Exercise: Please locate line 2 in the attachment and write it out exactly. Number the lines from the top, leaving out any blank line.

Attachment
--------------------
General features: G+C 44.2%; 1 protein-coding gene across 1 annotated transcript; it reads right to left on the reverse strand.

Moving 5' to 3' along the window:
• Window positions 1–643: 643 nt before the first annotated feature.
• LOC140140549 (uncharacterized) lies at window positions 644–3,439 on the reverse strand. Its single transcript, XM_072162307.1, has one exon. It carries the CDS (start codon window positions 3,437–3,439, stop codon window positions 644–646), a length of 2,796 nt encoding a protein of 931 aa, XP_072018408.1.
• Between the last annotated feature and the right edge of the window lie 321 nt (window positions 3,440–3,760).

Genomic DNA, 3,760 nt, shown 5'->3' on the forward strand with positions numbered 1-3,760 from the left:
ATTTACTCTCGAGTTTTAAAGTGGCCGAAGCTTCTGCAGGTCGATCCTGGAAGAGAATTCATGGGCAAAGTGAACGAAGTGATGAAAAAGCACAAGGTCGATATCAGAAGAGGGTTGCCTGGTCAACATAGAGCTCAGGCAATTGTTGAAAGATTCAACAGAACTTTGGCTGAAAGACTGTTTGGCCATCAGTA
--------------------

Moving 5' to 3' along the window: